In 2008, both target-date ETFs and target-date mutual funds took a huge blow as the markets slid downward. Target date funds that were more aggressively allocated for further retirement dates were hit worst.

TDV fell 40% in 2008. While the retirement date for its target audience is still far off, these returns are unnerving. Funds like TZD are dangerous because they combine a long-term trading strategy with a product that trades daily on an exchange. It would be difficult to watch an ETF fall 40% and stay invested for the long term.

Investors who have any level of financial knowledge are better off building a basic, diversified portfolio rather then putting all their eggs in TDV's basket.

8. Claymore/BNY Mellon Frontier Markets ( FRN).

The risks of investing in this "frontier markets" ETF are not yet worth the potential rewards. FRN invests in the most emerging of emerging markets, areas that are inherently volatile economically and politically. FRN's top five country allocations are Chile, Poland, Egypt, Colombia and Kazakhstan.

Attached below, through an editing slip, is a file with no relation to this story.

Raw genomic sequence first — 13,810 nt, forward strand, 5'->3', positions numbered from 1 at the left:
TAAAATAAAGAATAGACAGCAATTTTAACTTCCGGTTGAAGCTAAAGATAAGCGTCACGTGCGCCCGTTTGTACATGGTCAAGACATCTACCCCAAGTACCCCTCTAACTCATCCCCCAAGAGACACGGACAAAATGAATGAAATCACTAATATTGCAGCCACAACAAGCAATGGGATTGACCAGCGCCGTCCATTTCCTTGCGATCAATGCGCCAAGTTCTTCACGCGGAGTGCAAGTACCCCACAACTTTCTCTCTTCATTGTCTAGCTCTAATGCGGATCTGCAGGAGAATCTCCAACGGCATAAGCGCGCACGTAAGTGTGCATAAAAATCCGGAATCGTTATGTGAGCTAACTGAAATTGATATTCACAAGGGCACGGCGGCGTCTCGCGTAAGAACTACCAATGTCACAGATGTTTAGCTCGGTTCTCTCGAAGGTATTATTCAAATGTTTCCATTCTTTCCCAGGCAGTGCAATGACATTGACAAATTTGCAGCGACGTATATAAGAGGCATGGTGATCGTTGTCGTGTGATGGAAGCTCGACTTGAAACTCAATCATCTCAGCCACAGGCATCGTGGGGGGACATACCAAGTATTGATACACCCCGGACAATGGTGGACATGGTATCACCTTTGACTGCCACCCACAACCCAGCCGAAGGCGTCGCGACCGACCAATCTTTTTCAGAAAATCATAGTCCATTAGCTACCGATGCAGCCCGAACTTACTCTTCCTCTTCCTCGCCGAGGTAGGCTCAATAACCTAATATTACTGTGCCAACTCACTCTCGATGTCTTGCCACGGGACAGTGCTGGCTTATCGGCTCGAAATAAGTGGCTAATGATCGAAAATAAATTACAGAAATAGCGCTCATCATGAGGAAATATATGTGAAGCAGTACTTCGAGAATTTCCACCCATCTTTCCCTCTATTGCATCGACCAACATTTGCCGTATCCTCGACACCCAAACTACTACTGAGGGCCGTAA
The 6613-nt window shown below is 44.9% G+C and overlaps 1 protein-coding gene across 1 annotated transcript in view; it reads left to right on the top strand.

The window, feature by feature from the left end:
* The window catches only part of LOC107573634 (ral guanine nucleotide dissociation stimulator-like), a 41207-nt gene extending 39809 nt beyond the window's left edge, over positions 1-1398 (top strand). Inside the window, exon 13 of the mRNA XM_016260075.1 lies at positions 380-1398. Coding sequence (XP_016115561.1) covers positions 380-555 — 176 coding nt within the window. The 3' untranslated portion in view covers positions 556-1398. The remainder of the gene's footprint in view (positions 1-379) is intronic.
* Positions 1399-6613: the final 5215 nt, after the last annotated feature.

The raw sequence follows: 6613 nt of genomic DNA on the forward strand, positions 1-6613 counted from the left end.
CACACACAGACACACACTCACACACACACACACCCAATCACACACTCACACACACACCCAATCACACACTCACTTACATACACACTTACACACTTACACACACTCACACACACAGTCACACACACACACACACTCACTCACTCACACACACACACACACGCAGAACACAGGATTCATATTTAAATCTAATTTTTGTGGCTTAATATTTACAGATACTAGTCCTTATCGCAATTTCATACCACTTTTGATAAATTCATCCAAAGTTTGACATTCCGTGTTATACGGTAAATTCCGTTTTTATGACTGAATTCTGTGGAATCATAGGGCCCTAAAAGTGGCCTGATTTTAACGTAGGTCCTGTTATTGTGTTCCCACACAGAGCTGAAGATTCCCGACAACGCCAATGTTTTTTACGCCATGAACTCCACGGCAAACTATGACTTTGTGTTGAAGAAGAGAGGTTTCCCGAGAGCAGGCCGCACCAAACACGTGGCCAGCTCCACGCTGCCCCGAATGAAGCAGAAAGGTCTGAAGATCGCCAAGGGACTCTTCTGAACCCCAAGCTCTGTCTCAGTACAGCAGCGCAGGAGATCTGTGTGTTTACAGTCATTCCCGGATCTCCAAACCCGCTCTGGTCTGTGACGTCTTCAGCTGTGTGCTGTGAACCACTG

The three-month average daily trading volume for FRN is a low 13,221. Since the fund is illiquid, investors face illiquidity compounded with inherent volatility. While this fund may be worth a look in the future, for now it is simply dangerous.

7. UltraShort Health Care ProShares ( RXD).

RXD has two things going against it: the fact that it's illiquid and the fact that it's leveraged. ProShares, the pioneer of the leveraged fund industry, released RXD as part of a short/long pair in a series of leveraged sector funds.

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